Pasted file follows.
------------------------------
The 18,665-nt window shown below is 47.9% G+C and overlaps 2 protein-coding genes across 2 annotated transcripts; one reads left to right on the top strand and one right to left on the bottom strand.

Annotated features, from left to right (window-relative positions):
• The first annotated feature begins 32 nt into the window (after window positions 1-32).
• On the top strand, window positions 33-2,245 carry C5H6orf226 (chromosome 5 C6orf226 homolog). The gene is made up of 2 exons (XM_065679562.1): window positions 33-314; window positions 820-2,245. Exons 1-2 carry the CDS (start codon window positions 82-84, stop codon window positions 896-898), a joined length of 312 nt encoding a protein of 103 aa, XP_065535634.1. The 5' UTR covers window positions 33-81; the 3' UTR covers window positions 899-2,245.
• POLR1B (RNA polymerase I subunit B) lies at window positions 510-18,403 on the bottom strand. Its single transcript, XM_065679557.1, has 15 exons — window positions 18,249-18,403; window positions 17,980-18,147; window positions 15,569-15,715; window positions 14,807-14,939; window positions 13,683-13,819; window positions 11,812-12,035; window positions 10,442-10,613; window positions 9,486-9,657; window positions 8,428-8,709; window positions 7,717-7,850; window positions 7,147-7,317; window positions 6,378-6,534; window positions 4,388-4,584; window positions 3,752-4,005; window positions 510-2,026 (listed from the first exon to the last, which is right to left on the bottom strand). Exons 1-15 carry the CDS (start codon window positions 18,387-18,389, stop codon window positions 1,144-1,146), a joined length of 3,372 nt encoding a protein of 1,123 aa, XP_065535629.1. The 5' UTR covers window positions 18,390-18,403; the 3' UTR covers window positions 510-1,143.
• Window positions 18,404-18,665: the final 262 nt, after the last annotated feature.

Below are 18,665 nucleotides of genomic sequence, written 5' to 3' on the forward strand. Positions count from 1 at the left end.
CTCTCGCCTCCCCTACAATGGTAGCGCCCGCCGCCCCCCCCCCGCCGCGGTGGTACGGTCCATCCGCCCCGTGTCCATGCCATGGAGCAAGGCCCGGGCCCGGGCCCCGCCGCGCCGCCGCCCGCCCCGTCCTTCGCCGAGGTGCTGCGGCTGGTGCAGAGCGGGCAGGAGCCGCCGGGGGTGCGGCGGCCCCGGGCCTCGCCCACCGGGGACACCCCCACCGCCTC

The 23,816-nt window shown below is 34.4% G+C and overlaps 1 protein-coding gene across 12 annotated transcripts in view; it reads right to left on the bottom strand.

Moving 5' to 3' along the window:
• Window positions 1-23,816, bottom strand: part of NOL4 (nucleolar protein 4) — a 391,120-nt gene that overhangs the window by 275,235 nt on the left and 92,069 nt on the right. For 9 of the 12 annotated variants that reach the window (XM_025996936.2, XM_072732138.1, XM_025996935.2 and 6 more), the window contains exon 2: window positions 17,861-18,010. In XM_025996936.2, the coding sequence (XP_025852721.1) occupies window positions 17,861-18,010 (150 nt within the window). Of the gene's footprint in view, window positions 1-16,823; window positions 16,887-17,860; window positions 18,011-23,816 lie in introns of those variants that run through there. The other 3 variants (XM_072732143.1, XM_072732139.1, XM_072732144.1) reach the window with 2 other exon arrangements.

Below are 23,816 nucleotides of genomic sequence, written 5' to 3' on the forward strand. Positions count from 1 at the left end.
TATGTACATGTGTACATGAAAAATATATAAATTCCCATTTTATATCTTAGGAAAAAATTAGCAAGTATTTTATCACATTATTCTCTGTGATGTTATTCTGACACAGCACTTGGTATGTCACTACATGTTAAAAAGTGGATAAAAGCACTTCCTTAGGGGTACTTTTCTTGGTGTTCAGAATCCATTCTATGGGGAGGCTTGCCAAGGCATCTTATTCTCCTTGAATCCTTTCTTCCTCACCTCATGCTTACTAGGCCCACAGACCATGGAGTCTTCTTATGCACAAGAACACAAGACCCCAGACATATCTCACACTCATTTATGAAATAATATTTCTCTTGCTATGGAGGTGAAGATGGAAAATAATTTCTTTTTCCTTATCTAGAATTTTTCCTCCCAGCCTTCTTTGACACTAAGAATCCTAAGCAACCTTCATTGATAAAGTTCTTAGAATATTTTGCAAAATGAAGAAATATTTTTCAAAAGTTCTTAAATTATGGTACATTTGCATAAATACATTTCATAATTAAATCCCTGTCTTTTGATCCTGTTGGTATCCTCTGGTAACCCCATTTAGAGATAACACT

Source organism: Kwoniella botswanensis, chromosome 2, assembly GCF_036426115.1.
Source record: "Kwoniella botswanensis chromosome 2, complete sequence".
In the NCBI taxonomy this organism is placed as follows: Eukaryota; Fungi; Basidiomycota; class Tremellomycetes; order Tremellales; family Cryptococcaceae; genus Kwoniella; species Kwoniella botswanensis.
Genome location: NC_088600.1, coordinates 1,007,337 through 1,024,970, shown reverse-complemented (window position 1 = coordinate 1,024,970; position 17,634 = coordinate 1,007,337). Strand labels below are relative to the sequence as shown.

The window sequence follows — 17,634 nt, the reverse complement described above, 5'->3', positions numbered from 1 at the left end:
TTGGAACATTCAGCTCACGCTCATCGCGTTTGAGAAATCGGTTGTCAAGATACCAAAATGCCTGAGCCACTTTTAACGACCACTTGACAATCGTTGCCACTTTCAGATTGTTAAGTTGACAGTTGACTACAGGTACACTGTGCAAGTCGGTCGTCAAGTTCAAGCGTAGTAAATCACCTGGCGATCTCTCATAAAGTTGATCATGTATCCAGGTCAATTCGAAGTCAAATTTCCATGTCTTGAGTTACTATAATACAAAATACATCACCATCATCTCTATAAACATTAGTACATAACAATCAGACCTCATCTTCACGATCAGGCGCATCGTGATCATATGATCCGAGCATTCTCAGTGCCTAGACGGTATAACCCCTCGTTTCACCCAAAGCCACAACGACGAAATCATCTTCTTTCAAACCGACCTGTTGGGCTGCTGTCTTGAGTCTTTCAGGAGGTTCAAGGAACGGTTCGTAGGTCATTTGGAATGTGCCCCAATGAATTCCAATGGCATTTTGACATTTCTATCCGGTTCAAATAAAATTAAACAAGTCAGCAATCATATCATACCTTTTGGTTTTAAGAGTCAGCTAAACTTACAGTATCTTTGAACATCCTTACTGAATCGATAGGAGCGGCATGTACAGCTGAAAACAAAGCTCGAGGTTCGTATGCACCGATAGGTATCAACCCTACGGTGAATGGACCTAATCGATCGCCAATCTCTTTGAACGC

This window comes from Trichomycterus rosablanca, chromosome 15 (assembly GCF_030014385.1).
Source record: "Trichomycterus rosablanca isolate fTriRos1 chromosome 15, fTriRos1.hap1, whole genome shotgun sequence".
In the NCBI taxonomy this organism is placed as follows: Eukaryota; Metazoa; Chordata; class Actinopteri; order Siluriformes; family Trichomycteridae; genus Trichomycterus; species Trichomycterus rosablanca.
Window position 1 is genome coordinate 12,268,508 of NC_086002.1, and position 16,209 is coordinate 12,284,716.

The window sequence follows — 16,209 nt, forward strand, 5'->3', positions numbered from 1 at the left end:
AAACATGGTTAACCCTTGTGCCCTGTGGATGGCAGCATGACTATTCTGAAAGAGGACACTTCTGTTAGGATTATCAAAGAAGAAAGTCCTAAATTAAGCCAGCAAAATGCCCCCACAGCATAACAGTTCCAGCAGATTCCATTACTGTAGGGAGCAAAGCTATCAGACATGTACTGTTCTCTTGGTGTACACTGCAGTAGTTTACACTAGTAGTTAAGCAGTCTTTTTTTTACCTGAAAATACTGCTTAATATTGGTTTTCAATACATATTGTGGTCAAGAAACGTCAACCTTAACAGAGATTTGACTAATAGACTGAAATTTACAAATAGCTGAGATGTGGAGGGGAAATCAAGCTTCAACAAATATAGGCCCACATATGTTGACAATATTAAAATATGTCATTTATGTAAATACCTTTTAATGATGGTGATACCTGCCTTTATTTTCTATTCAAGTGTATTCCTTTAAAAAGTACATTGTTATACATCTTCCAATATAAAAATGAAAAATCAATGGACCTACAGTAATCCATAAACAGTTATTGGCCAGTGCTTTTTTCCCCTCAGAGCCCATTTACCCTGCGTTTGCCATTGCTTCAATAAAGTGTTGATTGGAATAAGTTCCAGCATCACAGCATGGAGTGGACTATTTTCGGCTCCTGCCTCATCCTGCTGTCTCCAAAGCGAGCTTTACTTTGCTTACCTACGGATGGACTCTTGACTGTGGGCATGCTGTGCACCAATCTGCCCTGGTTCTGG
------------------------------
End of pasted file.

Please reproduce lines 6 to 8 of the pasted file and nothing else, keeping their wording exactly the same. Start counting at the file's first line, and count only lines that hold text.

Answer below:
• Window positions 18,404-18,665: the final 262 nt, after the last annotated feature.

Below are 18,665 nucleotides of genomic sequence, written 5' to 3' on the forward strand. Positions count from 1 at the left end.
CTCTCGCCTCCCCTACAATGGTAGCGCCCGCCGCCCCCCCCCCGCCGCGGTGGTACGGTCCATCCGCCCCGTGTCCATGCCATGGAGCAAGGCCCGGGCCCGGGCCCCGCCGCGCCGCCGCCCGCCCCGTCCTTCGCCGAGGTGCTGCGGCTGGTGCAGAGCGGGCAGGAGCCGCCGGGGGTGCGGCGGCCCCGGGCCTCGCCCACCGGGGACACCCCCACCGCCTC